If you want to be involved, or have any ideas for ECP, please email Lauren Nelson, .
The South Dakota, Kansas and Nebraska Chapters recently won the John Tooker Evergreen Award for Multi-State Strategic Planning. The John Tooker Evergreen Awards Program provides visibility and recognition to those chapters that have been successful in implementing programs that increase membership, improve communication, increase member involvement, enhance diversity, foster careers in internal medicine, and improve management of the chapter.
(Caption: L-R Marvin Bittner, Nebraska Governor; Matt Bien, South Dakota Governor; Kris Rahm, Executive Director; and Isaac Opole, Kansas Governor)
A highlight of this spring's San Diego internal medicine meeting was the academic convocation. This event marked the formal advancement to Fellowship in the American College of Physicians for several members of our Nebraska chapter. The new Nebraska Fellows were accompanied in the academic procession by chapter Governor Marvin Bittner and are shown in this photo with former Governor and former Chair of the ACP Board of Regents Tom Tape.
(L/R – Bill Shiffermiller, Michael Ash, Marvin Bittner, Lindsay Northam, Abby Shiffermiller, Joel Armitage, Tamara Doehner, Tom Tape.
Some 50 teams of internal medicine residents competed in Doctor's Dilemma at the San Diego internal medicine meeting this spring. This is a Jeopardy-style competition testing the competitors' knowledge of medical topics. Nebraska's team, consisting of three UNMC residents, advanced through two preliminary rounds to the final round, where they came in second place.
(L/R - Alica Mizner, Jason Shuda and Arun Mahabir)
(NE ACP Members enjoyed a cruise of the San Diego Bay)
Our Nebraska ACP Chapter had an excellent turnout for ACP Leadership Day in May of 2017. Our delegation included Governor, Dr. Marvin Bittner, Residents, Dr. Cherry Onaiwu and Dr. Luay Sarsam, internists, Dr. Richard Seitz, Dr. Joel Armitage and Dr. Jason Lambrecht. Over the last few years, we have discussed SGR, the Affordable Care Act and many other issues.
This year MACRA was the buzz word. The energy level of our group was high. We initially met at the Nebraska Breakfast, now in its sixth decade. The Nebraska Breakfast is a 70-year tradition that is the oldest and only ongoing state gathering for constituents on Capitol Hill. Our meetings with Congressmen Fortenberry, Bacon, and Smith and Senators Fischer and Sasse went well.
This year, we focused on continuing to improve access to care, reducing the administrative burden on patients and physicians and work to bring greater value for the dollars spent on health care. ACP Leadership Day was an excellent opportunity for us to demonstrate to our national leaders that we want to be a part of the future of medicine. I am looking forward to our delegation's next meeting and would like to personally invite any of you who are interested in federal healthcare policy to attend Leadership Day in 2018.
– Jason Lambrecht, MD FACP
(Caption L/R – Marvin Bittner, Rich Seitz, Senator Deb Fisher, Joel Armitage, Cherry Onaiwu, Jason Lambrecht and Luay Sarsam).
If you are looking for a chance to influence policy and speak directly to our state's senators and representative, then Leadership Day is just for you! There are many benefits to attending this two-day Washington, DC, event:
Contact Kris Rahm for more information and join us in DC in 2018.
As our fall meeting is fast approaching, I am receiving many phone calls and emails saying “I know our meeting is coming up soon, but I haven't received any information about it”. Trust me…regular emails...and reminders…are continually being sent. The most likely reason you aren't seeing them is that you are using a clinic, hospital, or academic email address, and the mass emails are being routed to your spam/junk folders or blocked.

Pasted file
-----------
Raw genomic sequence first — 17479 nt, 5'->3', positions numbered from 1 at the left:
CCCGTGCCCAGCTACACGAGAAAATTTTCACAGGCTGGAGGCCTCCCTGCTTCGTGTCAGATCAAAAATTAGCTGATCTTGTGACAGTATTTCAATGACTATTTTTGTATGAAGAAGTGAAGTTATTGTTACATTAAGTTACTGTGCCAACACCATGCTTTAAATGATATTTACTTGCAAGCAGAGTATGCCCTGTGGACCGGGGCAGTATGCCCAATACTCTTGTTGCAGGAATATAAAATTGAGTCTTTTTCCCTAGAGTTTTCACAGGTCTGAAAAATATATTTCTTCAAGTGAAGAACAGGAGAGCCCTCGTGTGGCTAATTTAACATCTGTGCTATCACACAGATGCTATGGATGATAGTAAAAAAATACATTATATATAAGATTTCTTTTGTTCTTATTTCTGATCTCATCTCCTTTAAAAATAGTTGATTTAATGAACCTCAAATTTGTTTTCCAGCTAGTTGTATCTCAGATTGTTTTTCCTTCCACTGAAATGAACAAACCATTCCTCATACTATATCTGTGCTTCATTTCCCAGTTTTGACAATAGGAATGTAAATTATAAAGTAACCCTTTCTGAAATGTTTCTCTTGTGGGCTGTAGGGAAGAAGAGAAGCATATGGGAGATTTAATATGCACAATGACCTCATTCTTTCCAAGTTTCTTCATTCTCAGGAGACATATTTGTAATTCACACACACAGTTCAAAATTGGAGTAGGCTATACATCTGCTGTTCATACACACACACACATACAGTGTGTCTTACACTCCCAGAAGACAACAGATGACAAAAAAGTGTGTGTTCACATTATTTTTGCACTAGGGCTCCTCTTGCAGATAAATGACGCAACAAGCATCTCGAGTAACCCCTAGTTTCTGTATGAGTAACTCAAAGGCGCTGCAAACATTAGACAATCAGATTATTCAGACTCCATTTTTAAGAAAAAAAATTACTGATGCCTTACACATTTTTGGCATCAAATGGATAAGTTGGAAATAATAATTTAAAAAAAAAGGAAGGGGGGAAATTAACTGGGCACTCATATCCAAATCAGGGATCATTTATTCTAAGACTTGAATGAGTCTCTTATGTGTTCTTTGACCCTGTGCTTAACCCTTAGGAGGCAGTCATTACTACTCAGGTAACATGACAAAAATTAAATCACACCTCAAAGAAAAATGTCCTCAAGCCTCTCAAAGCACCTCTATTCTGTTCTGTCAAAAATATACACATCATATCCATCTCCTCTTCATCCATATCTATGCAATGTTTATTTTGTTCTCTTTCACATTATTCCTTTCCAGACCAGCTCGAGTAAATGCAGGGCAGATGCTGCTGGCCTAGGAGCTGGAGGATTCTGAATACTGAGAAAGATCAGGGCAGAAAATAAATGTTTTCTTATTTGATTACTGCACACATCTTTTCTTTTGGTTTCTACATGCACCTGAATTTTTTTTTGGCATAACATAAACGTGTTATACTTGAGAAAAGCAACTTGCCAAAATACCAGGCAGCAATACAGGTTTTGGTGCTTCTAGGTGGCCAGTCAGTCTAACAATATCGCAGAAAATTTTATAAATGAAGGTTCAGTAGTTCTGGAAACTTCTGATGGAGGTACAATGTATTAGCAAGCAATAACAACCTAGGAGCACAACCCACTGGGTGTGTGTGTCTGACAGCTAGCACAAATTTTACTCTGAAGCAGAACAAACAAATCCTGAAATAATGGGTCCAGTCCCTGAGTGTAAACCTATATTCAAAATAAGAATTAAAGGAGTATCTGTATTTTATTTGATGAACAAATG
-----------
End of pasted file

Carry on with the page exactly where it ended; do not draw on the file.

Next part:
There are two solutions to this dilemma. Approach your organization's IT department and ask them to “white-list” ACP, and/or consider using a personal email address for ACP business. If you choose to change your email, please contact ACP Customer Service at 215-351-2600.
October 27, 2017 (12:00 pm) Council Meeting Harper Center, Omaha, NE
October 27-28, 2017 Annual Scientific Meeting Harper Center, Omaha, NE
April 19-21, 2018 National ACP Meeting New Orleans, LA
October 25-27, 2018 Annual Scientific Meeting TBD
Creighton is developing a stand-alone one-year Critical Care fellowship. Combining our Infectious Diseases fellowship with a subsequent Critical Care fellowship might be very attractive if you are considering a career in Infectious Diseases Critical Care.
Our ID fellowship in Omaha offers a collegial learning environment and the high quality of living in the Midwest. Our fellows' experiences include clinics (continuity, HIV, travel), inpatient rotations (including compromised host), antimicrobial stewardship, hospital epidemiology, research, quality improvement, telemedicine, and teaching. Program has 30 years of accreditation. Former fellows' careers include private practice, academia, public health, and ID Critical Care.
Applicants must have completed an ACGME-accredited IM residency before start date (7/1/18). We require a J-1 visa for international applicants. Apply with ERAS through the medical specialties Match. For more details contact Michelle Connors.
Bryant R England, MD
Jasmine R Marcelin, MD
Amarinder Singh Garcha, MBBS
Rorak Hooten, MD
Shana Peper, MD
Purva Gumaste, MBBS
Rae A Rohlfsen, MD
Jason Shuda, MD
Jonathon DeMuth, MD
Jessie Jenkins, MD
Aron Merchen, MD
Abbey L Reed, MD
Laura Heuermann, MD
Jeffrey C Macaraeg, MD
Rajeev F Anchan, MD
Muhammad Ebrahim Khan, MBBS
Muhamed Baljevic, MD
Jeffrey J Murray, MD
Javen R Wunschel, DO
Kelly J Aarsvold, MD
Kilie J Donovan, MD
Benjamin Bumgarner, DO
Clayton W Jordan, DO
Sarah W Kesterson, MD
Apurva D Patel, MBBS
Heidi Hausmann, MD
Joseph J Hejkal, MD
John Anderson, DO
Katrina Chavez, MD
Jason Dinsmoor, MD
Richard Hankins, MD
Chetaj Mahabir, MBBS
Alicia Mizner, MD
Anum Abbas, MBBS
Yazeid A Alshebani, MBBCh
Vishisht Mehta, MBBS
Paul G Millner, MD
Brennan Mosch, MD
Karishma Bhatia, MBBS
Jessica Novotny, MD
Karen J Stacey, MD
Htet Htet Win, MBBS
Jeffrey Marple, MD
Ariana Bauer, MD
Eyad Skaf, MD
Jocelyn Taylor, MD
Chetaj Mahabir, MBBS
Mahmoud A Abu Hazeem, MBBS FACP